New fields here are the x and y field which do not correspond to the mouse cursor position this time. Instead of that they refer to the direction of the mouse wheel being scrolled. If you scroll the mouse wheel upwards or forward it will return 1, and if you scroll it backwards it will return -1. If you have a mouse wheel which can be scrolled horizontally, it will be similar. By the way scrolling a mouse wheel can be considered as pressing a button very quickly for that direction.

In the code, if a SDL_MOUSEWHEEL event is triggered, the y value is checked to be positive or negative. This decides if an upward or downward scrolling has happened and the corresponding value (1 or -1) will be returned and printed out. Anyway, could you guess what happens if anyone would use a mouse wheel that is scrolling horizontally? – The same block will be executed since a SDL_MOUSEWHEEL event is triggered. Instead of y being 1 or -1, it will be 0 but the x value will be 1 or -1. Nevertheless, the else-block will be executed since y is not greater than 0. So for the example program it will print out wrongly that an backward scroll has happened. Anyway, you get the idea.

Window handling in SDL 2.0

Modern applications are always run in windows. The famous operation system “Windows” by Microsoft even derived it’s name from this. The first task for most of SDL 2.0 applications is the creation of a window. The example code creates a window of width 500 pixels and height 500 pixels. It may be important to know if the user interacts with the application window. Whenever this happens a SDL_WINDOWEVENT is triggered.

If the an event of type SDL_WINDOWEVENT is triggered, the text message “Window event: ” is printed out.

To access the window event fields, you need to access the event’s window field. The field event contains the window event’s type information, hence what window event has been triggered.

sdlEvent^.window.event

In contrast to the keyboard and the mouse event we discussed before, the different event types are not distinguished by the type_ field but by an additional field event.

In the example code six different window event types are checked: SDL_WINDOWEVENT_SHOWN, SDL_WINDOWEVENT_MOVED, SDL_WINDOWEVENT_MINIMIZED, SDL_WINDOWEVENT_MAXIMIZED, SDL_WINDOWEVENT_ENTER and SDL_WINDOWEVENT_LEAVE. From the texts printed out you can guess when they get triggered. I think no further explanation is needed here.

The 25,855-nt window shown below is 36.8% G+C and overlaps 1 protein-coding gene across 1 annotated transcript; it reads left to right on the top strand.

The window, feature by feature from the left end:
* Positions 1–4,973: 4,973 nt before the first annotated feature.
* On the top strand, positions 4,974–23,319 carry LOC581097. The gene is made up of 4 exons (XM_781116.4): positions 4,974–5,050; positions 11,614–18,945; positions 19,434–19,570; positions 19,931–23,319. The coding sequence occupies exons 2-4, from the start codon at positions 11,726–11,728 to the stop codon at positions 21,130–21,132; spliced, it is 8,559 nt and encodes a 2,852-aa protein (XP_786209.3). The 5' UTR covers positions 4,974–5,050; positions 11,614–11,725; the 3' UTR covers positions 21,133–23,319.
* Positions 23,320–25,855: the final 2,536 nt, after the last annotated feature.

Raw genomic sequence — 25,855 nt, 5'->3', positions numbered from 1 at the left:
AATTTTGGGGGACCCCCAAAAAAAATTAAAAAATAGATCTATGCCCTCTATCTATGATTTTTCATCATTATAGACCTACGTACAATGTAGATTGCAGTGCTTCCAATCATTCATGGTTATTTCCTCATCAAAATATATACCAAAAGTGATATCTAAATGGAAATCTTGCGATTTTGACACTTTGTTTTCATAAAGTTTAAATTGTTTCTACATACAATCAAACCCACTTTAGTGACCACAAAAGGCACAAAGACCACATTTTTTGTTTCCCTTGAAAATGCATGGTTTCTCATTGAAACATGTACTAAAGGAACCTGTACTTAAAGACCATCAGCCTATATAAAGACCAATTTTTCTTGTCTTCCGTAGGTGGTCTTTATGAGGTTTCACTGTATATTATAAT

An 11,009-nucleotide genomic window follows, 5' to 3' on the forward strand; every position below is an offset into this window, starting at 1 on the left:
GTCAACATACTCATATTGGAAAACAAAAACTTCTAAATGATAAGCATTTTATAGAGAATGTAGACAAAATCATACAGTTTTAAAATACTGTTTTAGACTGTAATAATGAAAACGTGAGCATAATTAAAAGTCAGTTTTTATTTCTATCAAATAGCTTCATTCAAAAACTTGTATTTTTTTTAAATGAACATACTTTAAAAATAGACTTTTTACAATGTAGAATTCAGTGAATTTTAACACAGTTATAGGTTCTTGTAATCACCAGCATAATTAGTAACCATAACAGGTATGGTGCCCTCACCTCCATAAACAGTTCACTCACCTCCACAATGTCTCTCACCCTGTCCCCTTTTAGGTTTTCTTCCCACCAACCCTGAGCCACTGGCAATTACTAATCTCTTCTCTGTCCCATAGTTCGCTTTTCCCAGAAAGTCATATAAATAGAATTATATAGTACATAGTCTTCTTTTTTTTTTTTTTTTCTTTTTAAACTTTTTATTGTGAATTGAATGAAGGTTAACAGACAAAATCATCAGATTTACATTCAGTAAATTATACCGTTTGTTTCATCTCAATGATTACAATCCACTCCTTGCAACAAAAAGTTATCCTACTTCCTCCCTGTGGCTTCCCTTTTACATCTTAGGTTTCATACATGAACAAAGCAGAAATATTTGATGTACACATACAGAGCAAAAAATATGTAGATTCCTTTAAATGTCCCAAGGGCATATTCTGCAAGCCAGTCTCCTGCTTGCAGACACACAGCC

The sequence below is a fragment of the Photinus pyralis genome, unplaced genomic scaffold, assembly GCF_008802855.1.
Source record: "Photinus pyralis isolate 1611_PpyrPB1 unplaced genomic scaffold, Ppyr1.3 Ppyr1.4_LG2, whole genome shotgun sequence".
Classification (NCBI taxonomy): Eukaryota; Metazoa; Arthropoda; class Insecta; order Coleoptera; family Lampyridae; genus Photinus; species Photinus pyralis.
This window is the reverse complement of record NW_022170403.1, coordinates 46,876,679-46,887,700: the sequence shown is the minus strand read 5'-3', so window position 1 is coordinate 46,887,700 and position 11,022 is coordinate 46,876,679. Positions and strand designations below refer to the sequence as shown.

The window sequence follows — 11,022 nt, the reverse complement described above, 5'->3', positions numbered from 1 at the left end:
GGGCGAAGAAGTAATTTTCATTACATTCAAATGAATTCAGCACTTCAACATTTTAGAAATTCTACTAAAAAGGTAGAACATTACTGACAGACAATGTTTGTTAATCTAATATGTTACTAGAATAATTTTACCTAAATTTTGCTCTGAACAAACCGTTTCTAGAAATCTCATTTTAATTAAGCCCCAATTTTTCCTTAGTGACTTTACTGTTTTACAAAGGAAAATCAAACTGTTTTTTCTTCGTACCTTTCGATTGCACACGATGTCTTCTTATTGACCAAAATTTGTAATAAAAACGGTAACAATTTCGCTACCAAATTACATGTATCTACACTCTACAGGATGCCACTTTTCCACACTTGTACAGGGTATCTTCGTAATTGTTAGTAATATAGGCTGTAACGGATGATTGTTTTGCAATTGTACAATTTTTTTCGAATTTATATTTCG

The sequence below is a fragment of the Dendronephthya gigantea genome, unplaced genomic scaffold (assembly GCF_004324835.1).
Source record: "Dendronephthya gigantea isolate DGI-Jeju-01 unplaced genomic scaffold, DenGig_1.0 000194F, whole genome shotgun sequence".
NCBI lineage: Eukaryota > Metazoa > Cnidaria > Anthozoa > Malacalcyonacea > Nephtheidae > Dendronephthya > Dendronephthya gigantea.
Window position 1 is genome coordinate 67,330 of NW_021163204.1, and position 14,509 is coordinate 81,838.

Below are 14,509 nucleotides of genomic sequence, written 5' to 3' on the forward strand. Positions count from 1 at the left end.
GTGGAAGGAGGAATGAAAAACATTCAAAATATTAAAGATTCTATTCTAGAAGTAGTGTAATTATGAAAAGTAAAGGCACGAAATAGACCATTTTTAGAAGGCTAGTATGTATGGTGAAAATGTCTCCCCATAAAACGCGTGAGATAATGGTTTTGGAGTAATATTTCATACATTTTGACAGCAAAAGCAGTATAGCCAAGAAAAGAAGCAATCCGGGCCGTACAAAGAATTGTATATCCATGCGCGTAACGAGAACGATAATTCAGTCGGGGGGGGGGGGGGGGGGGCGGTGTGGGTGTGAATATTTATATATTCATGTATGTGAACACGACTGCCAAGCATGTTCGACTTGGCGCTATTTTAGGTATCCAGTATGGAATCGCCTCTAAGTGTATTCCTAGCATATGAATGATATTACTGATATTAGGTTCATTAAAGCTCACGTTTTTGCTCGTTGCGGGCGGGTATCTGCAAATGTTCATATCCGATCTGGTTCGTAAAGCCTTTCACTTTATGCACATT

By the way, there are more window event types which are shown a little bit later. Sometimes if one of these is triggered, only the text that a window event has been triggered is shown but without any further details since the example code doesn’t covers further treatment. Feel free to extent the code yourself.

Let’s have a look at the event structure of SDL_WindowEvent.

The fields type_, timestamp and windowID are known and have the same meaning as discussed before.

The field event stores an identifier (SDL_WindowEventID) to distinguish between different window events. Here they are listed and in brackets you find the window related action which has triggered them:

  1. SDL_WINDOWEVENT_SHOWN (window has been shown)
  2. SDL_WINDOWEVENT_HIDDEN (window has been hidden)
  3. SDL_WINDOWEVENT_EXPOSED (window has been exposed and should be redrawn)
  4. SDL_WINDOWEVENT_MOVED (window has been moved to data1, data2)
  5. SDL_WINDOWEVENT_RESIZED (window has been resized to data1xdata2; this is event is always preceded by SDL_WINDOWEVENT_SIZE_CHANGED)
  6. SDL_WINDOWEVENT_SIZE_CHANGED (window size has changed, either as a result of an API call or through the system or user changing the window size; this event is followed by SDL_WINDOWEVENT_RESIZED if the size was changed by an external event, i.e. the user or the window manager)
  7. SDL_WINDOWEVENT_MINIMIZED (window has been minimized)
  8. SDL_WINDOWEVENT_MAXIMIZED (window has been maximized)
  9. SDL_WINDOWEVENT_RESTORED (window has been restored to normal size and position)
  10. SDL_WINDOWEVENT_ENTER (window has gained mouse focus)
  11. SDL_WINDOWEVENT_LEAVE (window has lost mouse focus)
  12. SDL_WINDOWEVENT_FOCUS_GAINED (window has gained keyboard focus)
  13. SDL_WINDOWEVENT_FOCUS_LOST (window has lost keyboard focus)
  14. SDL_WINDOWEVENT_CLOSE (the window manager requests that the window be closed)

This list is based upon information found at the SDL 2.0 wiki.

If you read through the list carefully you will notice the mention of data1 and data2 which rather explains their occurance in the event structure :-)! They need to be read out for SDL_WINDOWEVENT_MOVED and SDL_WINDOWEVENT_RESIZED to get the new window position or dimensions.

At the moment I’m not sure why for window events the distinction between the individual window events (e.g. SDL_WINDOWEVENT_MOVED, SDL_WINDOWEVENT_RESIZED, and so on) is not done by the type_ field as for keyboard, mouse and other events, but rather by the additional event field.

Not much to learn in the final part. The loop is delayed by 20 milliseconds for better recognizability of the text output.

If the loop is left, the event pointer gets free’d, the SDL 2.0 window gets destroyed and SDL 2.0 quit. That’s it :-)!

Touchscreen events, Joystick events and many more!

This chapter covered keyboard, mouse and window events in some detail. Keep in mind, SDL 2.0 has much more to show! – There are many more events you can use for application development. They basically cover any modern type of interaction you could wish for. This includes touchscreen events (important for smartphone development), joystick events (game console development), and even a dropfile event (drag and drop files) and more.

← Chapter 8, Part 1 | Chapter 9 →